Science & Technology

Improved safety standards for bionic devices

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Applied physicists at the University of Sydney are proposing new standards for measuring water leakage to bioengineering devices such as pacemakers, cochlear implants, and retinal replacements.


Researchers funded by an industry partnership through the Australian Research Council to carry out the study, the new moisture standards may give bioengineered implant wearers more confidence in the operation of life-changing devices. It states that there is. They also state that the improved moisture testing regime can be used in emerging renewable energy industries where new-generation solar cells require high levels of humidity control.

Bionic implants need to function properly in the moist environment of the human body. The potential for large leaks to the device can be easily detected during manufacturing, but small leaks can escape detection and require standard testing to ensure safety and prevent moisture failure.

Professor David McKenzie of the University of Sydney’s Department of Physics said: Accurate measurement Suppressing water penetration into medical devices is essential to ensure long-term performance. Accurate measurements require accurate industry standards for assessing leak risk. “

He said there are commercial systems for measuring relative humidity, but these are not sensitive enough for the most demanding applications of implantable biomedical devices. Using mass spectrometry technology to measure helium as a substitute for moisture leaks is the de facto industry standard test for serious small leaks that are difficult to pick up.

In fact, and most of the time Bionic device Is a good standard, but we believe that by improving compliance by a factor of 10, the industry can further guarantee the safety of biomedical implants, “says Professor Mackenzie.

“Helium leak detection tests are widely used in more sensitive leak locations, but direct measurement of gas or liquid leaks at similar sensitivities has proven to be difficult.” He said.

Professor Mackenzie and colleagues at the Australian Government’s National Institute of Measurements have shown how to develop a standard leak test and use it to verify the quality of encapsulation and the containment of medical devices.

They presented their work to the American Chemical Society Applied Materials & Interfaces..

Dr. Wenwenley, lead author of the National Institute of Measurements, said: “If the sensitivity is very high, it is important to measure the risk of water leakage directly, not the de facto measurement of helium.

“Water has a special ability to penetrate very small spaces, given its different behavior. For example, with carbon nanotubes, where water does not appear to touch the sides of small passages, water is very strange. It was recently discovered that it works in a way that is much wider than one millionth of human hair. “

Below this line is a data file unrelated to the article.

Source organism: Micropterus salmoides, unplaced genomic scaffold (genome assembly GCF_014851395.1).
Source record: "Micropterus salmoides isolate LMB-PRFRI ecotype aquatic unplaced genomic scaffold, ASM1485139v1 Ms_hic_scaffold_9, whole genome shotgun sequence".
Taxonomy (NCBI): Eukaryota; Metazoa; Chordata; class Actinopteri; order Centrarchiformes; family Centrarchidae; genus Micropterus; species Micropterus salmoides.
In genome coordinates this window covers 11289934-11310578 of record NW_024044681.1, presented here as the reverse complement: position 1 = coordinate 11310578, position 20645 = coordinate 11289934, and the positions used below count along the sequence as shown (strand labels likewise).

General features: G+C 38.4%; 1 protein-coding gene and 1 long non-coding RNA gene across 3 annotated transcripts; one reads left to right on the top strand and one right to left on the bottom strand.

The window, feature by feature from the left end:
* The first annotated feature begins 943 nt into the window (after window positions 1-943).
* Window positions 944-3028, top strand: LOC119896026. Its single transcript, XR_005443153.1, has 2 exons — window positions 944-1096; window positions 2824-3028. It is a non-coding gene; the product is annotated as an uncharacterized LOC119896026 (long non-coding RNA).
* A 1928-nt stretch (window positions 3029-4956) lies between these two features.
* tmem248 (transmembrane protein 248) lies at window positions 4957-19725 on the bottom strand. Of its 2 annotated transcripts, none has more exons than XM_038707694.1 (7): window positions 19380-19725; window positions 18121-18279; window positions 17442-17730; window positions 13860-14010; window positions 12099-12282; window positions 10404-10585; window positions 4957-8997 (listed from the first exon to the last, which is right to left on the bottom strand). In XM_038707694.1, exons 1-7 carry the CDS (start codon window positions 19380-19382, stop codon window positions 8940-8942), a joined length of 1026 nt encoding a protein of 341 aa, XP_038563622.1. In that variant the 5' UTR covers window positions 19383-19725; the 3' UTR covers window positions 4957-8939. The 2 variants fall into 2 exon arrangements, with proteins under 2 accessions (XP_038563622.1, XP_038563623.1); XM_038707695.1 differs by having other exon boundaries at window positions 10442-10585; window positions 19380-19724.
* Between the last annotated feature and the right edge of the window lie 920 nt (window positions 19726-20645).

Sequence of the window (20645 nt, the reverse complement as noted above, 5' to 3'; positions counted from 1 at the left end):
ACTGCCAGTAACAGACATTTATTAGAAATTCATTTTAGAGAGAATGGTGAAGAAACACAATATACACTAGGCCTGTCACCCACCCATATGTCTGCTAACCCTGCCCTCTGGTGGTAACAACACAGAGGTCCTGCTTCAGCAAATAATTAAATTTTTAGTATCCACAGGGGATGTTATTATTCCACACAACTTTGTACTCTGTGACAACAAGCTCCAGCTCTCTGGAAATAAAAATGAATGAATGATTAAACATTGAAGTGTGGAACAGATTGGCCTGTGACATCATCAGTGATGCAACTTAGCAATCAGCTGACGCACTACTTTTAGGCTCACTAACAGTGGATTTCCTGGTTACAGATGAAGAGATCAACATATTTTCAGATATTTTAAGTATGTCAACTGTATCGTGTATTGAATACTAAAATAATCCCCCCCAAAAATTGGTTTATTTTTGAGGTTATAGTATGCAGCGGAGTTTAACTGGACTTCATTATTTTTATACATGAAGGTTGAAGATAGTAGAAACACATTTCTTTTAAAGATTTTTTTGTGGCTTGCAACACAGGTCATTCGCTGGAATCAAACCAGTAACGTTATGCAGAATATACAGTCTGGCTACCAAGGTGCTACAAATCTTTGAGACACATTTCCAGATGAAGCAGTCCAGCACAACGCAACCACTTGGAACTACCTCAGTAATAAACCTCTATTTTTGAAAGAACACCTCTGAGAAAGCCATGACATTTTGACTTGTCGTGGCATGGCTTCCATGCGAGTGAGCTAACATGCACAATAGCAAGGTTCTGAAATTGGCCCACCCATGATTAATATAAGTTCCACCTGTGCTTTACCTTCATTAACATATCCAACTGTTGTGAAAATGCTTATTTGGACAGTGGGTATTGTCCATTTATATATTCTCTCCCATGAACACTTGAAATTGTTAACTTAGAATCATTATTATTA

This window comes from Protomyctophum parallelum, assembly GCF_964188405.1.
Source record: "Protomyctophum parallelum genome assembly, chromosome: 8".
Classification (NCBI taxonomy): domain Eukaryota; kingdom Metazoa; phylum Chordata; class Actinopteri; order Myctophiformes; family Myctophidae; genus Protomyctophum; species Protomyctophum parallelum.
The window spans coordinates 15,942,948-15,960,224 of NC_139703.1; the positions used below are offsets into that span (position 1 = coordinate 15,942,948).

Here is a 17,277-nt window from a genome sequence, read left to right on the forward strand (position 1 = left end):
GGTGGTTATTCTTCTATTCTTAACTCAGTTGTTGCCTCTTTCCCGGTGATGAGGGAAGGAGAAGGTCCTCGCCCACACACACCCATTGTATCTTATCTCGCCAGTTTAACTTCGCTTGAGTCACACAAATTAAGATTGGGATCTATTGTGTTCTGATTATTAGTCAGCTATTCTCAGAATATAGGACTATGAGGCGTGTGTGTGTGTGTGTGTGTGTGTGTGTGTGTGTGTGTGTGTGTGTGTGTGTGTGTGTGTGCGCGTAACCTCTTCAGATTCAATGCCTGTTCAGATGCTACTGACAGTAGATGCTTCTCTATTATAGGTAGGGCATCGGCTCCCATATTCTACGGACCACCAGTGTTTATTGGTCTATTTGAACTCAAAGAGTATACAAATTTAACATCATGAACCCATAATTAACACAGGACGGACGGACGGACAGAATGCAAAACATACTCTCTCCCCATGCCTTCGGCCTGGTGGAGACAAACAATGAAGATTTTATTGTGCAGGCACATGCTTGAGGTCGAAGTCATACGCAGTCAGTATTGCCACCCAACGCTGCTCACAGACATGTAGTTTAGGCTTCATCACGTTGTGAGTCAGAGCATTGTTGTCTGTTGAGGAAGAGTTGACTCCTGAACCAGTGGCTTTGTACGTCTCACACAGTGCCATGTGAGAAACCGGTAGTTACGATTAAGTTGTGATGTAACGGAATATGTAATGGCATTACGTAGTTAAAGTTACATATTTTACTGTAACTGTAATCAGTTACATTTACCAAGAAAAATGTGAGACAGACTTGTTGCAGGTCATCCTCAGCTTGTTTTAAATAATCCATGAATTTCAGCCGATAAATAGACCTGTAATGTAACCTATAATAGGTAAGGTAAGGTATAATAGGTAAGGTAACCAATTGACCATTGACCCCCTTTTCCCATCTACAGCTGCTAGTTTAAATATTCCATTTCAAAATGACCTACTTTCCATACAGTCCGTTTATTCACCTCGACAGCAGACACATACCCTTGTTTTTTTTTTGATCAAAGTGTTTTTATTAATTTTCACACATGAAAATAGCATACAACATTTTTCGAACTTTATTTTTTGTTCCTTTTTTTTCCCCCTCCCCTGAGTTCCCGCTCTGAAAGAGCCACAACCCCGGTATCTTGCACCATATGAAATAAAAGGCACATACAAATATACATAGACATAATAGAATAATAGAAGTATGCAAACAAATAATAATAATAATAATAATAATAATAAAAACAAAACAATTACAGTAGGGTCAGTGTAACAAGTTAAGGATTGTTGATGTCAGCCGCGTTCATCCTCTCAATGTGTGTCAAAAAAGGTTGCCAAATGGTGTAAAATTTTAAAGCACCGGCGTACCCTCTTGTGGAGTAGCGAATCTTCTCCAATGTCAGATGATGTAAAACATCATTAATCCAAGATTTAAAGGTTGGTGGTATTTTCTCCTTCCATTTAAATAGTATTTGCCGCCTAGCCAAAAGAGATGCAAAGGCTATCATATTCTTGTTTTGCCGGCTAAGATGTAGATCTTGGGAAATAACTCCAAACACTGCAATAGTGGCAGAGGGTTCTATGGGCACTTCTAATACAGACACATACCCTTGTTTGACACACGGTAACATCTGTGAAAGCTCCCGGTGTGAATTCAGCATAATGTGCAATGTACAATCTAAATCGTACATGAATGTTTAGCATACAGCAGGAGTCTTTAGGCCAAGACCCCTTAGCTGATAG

Professor Mackenzie said: “Such a’nano leak’is very serious when it occurs in medical devices, especially medical devices with many feedthrough openings such as bionic eyes. “

The new standard moisture leak opens up new horizons by studying the behavior of water in stable polymeric materials. Using the new test, researchers directly compared water leaks and helium leaks in biomedical test structures. They found that in most cases, calibrated measurements of moisture leakage rates exceeded helium leakage rates, especially for very small and large leaks.

Given their discoveries water it can leak At up to 10 times the rate of helium leaks, they propose to strengthen compliance standards helium Biomedical equipment tests are 10x, or 1 digit.

“As we improve bionic technology, wearable implants become more common, so it’s important to give people that extra level of security,” said Professor Mackenzie.


Researchers develop better ways to detect groundwater leaks


For more information:
Wenwen Lei et al, Quantification of Moisture Permeation of Encapsulated Devices by Heavy Water Mass Spectrometry: Standard Moisture Leakage Using Poly (Ether-Ether-Ketone), ACS Applied Materials & Interfaces (2021). DOI: 10.1021 / acsami.0c23115

Quote: Https: //phys.org/news/2021-03-safety-standard-bionic-devices.html Improved safety standards for bionic devices acquired on March 29, 2021 (2021, March 29). Day)

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Improved safety standards for bionic devices

https://phys.org/news/2021-03-safety-standard-bionic-devices.html Improved safety standards for bionic devices

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